SSCO ‘in denial’ about forgotten 30K debt

The Stevens Square Community Organization (SSCO) hit a budget crisis in May, when -- already struggling with looming money shortfalls and staff cuts -- it was reminded of a $30,000 debt it forgot it had, leaders said.

With only $28,000 in the bank, SSCO faced a serious cash crunch -- only to be bailed out temporarily by the developer it owes money to, among others.

"Something needs to change in the accounting system," SSCO's new director, Julie Filapek, told the board at its May 8 meeting.

SSCO is the official neighborhood group for the Stevens Square, Loring Heights neighborhood, bounded by Hennepin Avenue and I-35W and by I-94 and Franklin Avenue. Filapek said the organization received a $30,000 grant from the Minneapolis Foundation in 1999 to support a lofts housing project on the 1800 block of 3rd Avenue, cosponsored by Brighton Development and the Plymouth Church Neighborhood Foundation.

SSCO put the grant into its general fund. The project hit delays, the $30,000 sat in the bank, and SSCO did not track the ongoing obligation.

The reminder came when the project's other backers called SSCO to say they were closing on the project May 13 and they needed the money. SSCO did not have enough money in the bank to cover it.

SSCO Chair Gene Blackledge said when he learned of the $30,000 obligation, "it became apparent we have been in denial about our financial situation."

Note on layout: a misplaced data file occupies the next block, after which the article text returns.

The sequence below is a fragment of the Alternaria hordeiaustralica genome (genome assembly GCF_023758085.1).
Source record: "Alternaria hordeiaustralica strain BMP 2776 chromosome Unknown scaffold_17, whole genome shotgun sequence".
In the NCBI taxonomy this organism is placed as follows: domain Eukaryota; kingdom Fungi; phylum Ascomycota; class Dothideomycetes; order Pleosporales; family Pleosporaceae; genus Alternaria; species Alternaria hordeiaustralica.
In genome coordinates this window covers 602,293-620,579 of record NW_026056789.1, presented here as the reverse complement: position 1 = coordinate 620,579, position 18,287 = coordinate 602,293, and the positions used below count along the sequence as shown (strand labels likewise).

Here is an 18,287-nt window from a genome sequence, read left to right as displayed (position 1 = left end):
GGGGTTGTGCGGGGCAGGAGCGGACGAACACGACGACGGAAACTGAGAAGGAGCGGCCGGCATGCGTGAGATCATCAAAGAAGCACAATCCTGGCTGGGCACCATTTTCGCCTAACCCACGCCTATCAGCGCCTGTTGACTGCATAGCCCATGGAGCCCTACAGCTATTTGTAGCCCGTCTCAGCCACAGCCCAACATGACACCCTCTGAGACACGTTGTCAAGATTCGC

"This fell through the cracks," he said. "It should have been set aside and not touched. We failed to realize we had this obligation out there. This is a serious thing. This should not have happened."

The organization is on financial hard times. It was one of the first neighborhoods to receive Neighborhood Revitalization Program (NRP) money, and with NRP's future uncertain, its money is running out.

Giving the $28,000 SSCO has in the bank to the housing project would have meant shutting the office doors and dismissing staff. Brighton and Plymouth Church Neighborhood Foundation covered the $30,000, with a promise from SSCO to repay it in August, Filapek said.

SSCO has called for a neighborhood vote June 19 to shift $301,000 remaining in various NRP programs to pay for staff and operating expenses for the next two years.

SSCO has also cut one three-quarters-time arts and greening staff position. It has a full-time executive director and safety coordinator and a part-time outreach staff.

"Those of us who have been around for a while need to take responsibility for this," Blackledge said. "Had this [$30,000] been factored in, we would have done something sooner."